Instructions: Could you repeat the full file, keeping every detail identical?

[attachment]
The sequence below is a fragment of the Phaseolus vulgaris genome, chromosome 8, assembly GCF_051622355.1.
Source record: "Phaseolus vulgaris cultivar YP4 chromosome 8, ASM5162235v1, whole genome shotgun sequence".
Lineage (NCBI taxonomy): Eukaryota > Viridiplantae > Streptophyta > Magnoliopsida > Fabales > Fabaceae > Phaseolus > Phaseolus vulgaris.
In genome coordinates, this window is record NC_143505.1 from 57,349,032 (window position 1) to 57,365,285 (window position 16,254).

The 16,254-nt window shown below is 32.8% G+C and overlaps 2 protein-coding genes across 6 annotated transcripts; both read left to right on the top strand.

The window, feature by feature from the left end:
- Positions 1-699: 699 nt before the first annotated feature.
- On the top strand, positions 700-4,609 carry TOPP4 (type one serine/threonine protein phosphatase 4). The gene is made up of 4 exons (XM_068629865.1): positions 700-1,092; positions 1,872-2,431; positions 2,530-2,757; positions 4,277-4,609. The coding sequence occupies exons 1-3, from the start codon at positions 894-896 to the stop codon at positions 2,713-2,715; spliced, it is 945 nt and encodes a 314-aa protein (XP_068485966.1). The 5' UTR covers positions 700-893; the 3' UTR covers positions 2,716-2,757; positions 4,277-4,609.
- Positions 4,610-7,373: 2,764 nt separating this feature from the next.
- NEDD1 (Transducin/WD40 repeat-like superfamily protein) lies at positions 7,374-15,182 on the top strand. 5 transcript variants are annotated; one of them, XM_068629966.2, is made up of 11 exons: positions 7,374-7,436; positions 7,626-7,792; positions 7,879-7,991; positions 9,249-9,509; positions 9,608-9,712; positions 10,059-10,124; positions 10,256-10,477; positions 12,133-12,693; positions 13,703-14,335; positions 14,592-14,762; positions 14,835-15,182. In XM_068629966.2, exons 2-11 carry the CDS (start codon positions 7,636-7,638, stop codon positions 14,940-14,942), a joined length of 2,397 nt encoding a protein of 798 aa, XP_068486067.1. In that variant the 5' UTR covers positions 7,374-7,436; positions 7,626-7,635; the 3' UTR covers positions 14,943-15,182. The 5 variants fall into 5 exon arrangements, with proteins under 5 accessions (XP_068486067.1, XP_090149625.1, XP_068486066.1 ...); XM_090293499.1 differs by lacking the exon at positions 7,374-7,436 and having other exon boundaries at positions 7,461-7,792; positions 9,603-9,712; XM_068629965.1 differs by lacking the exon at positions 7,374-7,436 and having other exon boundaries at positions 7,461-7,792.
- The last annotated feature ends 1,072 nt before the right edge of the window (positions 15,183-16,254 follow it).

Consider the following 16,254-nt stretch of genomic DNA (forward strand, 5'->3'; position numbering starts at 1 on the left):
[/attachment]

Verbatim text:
The sequence below is a fragment of the Phaseolus vulgaris genome, chromosome 8, assembly GCF_051622355.1.
Source record: "Phaseolus vulgaris cultivar YP4 chromosome 8, ASM5162235v1, whole genome shotgun sequence".
Lineage (NCBI taxonomy): Eukaryota > Viridiplantae > Streptophyta > Magnoliopsida > Fabales > Fabaceae > Phaseolus > Phaseolus vulgaris.
In genome coordinates, this window is record NC_143505.1 from 57,349,032 (window position 1) to 57,365,285 (window position 16,254).

The 16,254-nt window shown below is 32.8% G+C and overlaps 2 protein-coding genes across 6 annotated transcripts; both read left to right on the top strand.

The window, feature by feature from the left end:
- Positions 1-699: 699 nt before the first annotated feature.
- On the top strand, positions 700-4,609 carry TOPP4 (type one serine/threonine protein phosphatase 4). The gene is made up of 4 exons (XM_068629865.1): positions 700-1,092; positions 1,872-2,431; positions 2,530-2,757; positions 4,277-4,609. The coding sequence occupies exons 1-3, from the start codon at positions 894-896 to the stop codon at positions 2,713-2,715; spliced, it is 945 nt and encodes a 314-aa protein (XP_068485966.1). The 5' UTR covers positions 700-893; the 3' UTR covers positions 2,716-2,757; positions 4,277-4,609.
- Positions 4,610-7,373: 2,764 nt separating this feature from the next.
- NEDD1 (Transducin/WD40 repeat-like superfamily protein) lies at positions 7,374-15,182 on the top strand. 5 transcript variants are annotated; one of them, XM_068629966.2, is made up of 11 exons: positions 7,374-7,436; positions 7,626-7,792; positions 7,879-7,991; positions 9,249-9,509; positions 9,608-9,712; positions 10,059-10,124; positions 10,256-10,477; positions 12,133-12,693; positions 13,703-14,335; positions 14,592-14,762; positions 14,835-15,182. In XM_068629966.2, exons 2-11 carry the CDS (start codon positions 7,636-7,638, stop codon positions 14,940-14,942), a joined length of 2,397 nt encoding a protein of 798 aa, XP_068486067.1. In that variant the 5' UTR covers positions 7,374-7,436; positions 7,626-7,635; the 3' UTR covers positions 14,943-15,182. The 5 variants fall into 5 exon arrangements, with proteins under 5 accessions (XP_068486067.1, XP_090149625.1, XP_068486066.1 ...); XM_090293499.1 differs by lacking the exon at positions 7,374-7,436 and having other exon boundaries at positions 7,461-7,792; positions 9,603-9,712; XM_068629965.1 differs by lacking the exon at positions 7,374-7,436 and having other exon boundaries at positions 7,461-7,792.
- The last annotated feature ends 1,072 nt before the right edge of the window (positions 15,183-16,254 follow it).

Consider the following 16,254-nt stretch of genomic DNA (forward strand, 5'->3'; position numbering starts at 1 on the left):